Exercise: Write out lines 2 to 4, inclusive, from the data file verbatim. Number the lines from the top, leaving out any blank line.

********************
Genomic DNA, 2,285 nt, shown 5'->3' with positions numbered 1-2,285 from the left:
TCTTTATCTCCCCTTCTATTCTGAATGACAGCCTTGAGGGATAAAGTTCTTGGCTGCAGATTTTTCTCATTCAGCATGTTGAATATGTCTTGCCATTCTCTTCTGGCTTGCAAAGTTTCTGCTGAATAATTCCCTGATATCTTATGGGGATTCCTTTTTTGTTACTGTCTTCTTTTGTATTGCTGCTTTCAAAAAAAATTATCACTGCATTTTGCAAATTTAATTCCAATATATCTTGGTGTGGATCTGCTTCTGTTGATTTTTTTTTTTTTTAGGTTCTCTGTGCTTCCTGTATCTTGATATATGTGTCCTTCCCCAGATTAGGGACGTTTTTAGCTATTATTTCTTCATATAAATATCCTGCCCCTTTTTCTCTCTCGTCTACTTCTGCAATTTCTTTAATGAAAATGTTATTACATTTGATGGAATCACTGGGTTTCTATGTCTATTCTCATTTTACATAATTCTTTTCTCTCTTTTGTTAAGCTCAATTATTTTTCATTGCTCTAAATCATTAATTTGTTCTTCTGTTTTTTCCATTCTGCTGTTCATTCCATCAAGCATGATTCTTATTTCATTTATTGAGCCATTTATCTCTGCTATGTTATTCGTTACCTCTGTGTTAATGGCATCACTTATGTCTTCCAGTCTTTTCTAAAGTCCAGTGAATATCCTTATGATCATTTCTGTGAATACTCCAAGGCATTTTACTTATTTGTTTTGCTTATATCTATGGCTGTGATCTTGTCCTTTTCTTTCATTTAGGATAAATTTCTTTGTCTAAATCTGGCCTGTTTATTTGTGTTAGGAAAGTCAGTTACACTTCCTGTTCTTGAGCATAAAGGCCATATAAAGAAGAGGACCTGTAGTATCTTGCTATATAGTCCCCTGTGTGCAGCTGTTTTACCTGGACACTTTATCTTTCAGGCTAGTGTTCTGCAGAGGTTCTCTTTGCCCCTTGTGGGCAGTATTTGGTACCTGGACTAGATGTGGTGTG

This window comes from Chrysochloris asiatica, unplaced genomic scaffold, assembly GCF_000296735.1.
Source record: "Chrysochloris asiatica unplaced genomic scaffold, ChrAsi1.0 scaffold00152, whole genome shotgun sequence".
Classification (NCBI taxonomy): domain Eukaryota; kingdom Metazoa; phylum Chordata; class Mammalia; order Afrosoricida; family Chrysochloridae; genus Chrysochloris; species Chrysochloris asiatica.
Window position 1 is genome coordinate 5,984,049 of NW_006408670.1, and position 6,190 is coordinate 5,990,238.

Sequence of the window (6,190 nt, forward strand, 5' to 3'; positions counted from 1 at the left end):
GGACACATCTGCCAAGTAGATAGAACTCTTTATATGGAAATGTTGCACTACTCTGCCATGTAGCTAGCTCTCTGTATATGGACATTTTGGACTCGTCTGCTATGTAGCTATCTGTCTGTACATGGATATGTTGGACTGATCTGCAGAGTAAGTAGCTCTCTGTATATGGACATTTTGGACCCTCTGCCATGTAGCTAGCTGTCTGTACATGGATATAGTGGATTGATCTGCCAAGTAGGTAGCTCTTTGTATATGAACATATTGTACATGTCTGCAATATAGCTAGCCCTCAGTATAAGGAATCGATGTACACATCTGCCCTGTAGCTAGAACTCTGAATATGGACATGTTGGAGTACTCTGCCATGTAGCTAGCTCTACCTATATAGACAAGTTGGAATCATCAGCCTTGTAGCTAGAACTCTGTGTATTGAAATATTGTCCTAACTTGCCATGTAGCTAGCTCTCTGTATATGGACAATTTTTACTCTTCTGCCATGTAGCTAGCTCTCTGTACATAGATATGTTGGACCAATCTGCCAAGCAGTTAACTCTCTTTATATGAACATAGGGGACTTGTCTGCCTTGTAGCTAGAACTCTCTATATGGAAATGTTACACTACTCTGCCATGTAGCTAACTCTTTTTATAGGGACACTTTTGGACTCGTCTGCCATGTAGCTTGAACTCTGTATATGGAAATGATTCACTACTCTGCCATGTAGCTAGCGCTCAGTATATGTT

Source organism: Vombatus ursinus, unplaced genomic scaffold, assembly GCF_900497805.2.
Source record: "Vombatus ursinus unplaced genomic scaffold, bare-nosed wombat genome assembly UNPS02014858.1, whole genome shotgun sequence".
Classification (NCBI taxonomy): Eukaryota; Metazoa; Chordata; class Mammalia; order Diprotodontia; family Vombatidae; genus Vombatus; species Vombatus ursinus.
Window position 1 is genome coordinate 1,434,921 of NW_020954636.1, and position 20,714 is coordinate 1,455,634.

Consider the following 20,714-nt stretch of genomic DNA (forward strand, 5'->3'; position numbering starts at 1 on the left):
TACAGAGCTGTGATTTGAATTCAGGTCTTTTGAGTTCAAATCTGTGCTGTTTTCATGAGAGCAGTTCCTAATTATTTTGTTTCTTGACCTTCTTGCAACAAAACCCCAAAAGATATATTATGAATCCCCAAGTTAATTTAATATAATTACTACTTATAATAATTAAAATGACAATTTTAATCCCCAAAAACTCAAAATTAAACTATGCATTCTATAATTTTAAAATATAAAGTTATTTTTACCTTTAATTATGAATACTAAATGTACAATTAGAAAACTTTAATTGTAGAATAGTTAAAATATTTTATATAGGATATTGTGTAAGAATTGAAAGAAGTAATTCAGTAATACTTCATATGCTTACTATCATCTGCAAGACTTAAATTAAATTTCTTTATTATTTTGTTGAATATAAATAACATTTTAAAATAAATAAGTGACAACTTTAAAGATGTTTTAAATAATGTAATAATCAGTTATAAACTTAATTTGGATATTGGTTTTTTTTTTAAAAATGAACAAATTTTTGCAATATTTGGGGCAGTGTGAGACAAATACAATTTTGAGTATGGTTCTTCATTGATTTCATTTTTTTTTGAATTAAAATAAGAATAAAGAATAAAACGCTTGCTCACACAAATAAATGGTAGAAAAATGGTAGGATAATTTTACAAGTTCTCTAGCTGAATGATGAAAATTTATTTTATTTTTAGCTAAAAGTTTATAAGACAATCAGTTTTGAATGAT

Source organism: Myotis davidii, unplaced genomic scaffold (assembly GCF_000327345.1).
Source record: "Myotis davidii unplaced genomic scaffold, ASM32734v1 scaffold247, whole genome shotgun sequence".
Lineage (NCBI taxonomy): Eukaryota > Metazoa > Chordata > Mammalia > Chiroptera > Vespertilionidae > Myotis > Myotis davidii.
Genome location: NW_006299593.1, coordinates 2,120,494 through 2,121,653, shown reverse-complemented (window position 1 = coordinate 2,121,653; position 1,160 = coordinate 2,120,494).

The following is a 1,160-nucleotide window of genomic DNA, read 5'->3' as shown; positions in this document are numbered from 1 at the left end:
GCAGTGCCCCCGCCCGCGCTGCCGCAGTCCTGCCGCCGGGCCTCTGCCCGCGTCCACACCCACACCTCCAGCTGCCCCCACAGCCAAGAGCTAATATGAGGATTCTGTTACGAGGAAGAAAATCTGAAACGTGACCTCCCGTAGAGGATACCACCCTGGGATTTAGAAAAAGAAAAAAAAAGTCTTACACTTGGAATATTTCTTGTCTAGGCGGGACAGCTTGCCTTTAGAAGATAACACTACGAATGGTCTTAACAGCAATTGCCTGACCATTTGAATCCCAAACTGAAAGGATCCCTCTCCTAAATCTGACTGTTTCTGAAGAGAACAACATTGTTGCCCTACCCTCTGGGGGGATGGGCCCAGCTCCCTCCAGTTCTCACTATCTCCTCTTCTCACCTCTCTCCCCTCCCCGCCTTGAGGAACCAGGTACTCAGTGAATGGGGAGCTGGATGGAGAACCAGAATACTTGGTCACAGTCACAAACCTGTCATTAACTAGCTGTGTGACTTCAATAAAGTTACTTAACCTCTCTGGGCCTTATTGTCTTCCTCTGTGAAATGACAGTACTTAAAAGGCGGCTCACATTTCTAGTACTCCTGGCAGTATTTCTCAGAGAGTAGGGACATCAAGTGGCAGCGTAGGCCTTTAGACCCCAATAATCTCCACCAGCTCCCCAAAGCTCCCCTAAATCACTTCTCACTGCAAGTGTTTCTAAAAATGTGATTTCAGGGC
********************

TCTTTATCTCCCCTTCTATTCTGAATGACAGCCTTGAGGGATAAAGTTCTTGGCTGCAGATTTTTCTCATTCAGCATGTTGAATATGTCTTGCCATTCTCTTCTGGCTTGCAAAGTTTCTGCTGAATAATTCCCTGATATCTTATGGGGATTCCTTTTTTGTTACTGTCTTCTTTTGTATTGCTGCTTTCAAAAAAAATTATCACTGCATTTTGCAAATTTAATTCCAATATATCTTGGTGTGGATCTGCTTCTGTTGATTTTTTTTTTTTTTAGGTTCTCTGTGCTTCCTGTATCTTGATATATGTGTCCTTCCCCAGATTAGGGACGTTTTTAGCTATTATTTCTTCATATAAATATCCTGCCCCTTTTTCTCTCTCGTCTACTTCTGCAATTTCTTTAATGAAAATGTTATTACATTTGATGGAATCACTGGGTTTCTATGTCTATTCTCATTTTACATAATTCTTTTCTCTCTTTTGTTAAGCTCAATTATTTTTCATTGCTCTAAATCATTAATTTGTTCTTCTGTTTTTTCCATTCTGCTGTTCATTCCATCAAGCATGATTCTTATTTCATTTATTGAGCCATTTATCTCTGCTATGTTATTCGTTACCTCTGTGTTAATGGCATCACTTATGTCTTCCAGTCTTTTCTAAAGTCCAGTGAATATCCTTATGATCATTTCTGTGAATACTCCAAGGCATTTTACTTATTTGTTTTGCTTATATCTATGGCTGTGATCTTGTCCTTTTCTTTCATTTAGGATAAATTTCTTTGTCTAAATCTGGCCTGTTTATTTGTGTTAGGAAAGTCAGTTACACTTCCTGTTCTTGAGCATAAAGGCCATATAAAGAAGAGGACCTGTAGTATCTTGCTATATAGTCCCCTGTGTGCAGCTGTTTTACCTGGACACTTTATCTTTCAGGCTAGTGTTCTGCAGAGGTTCTCTTTGCCCCTTGTGGGCAGTATTTGGTACCTGGACTAGATGTGGTGTG

This window comes from Chrysochloris asiatica, unplaced genomic scaffold, assembly GCF_000296735.1.
Source record: "Chrysochloris asiatica unplaced genomic scaffold, ChrAsi1.0 scaffold00152, whole genome shotgun sequence".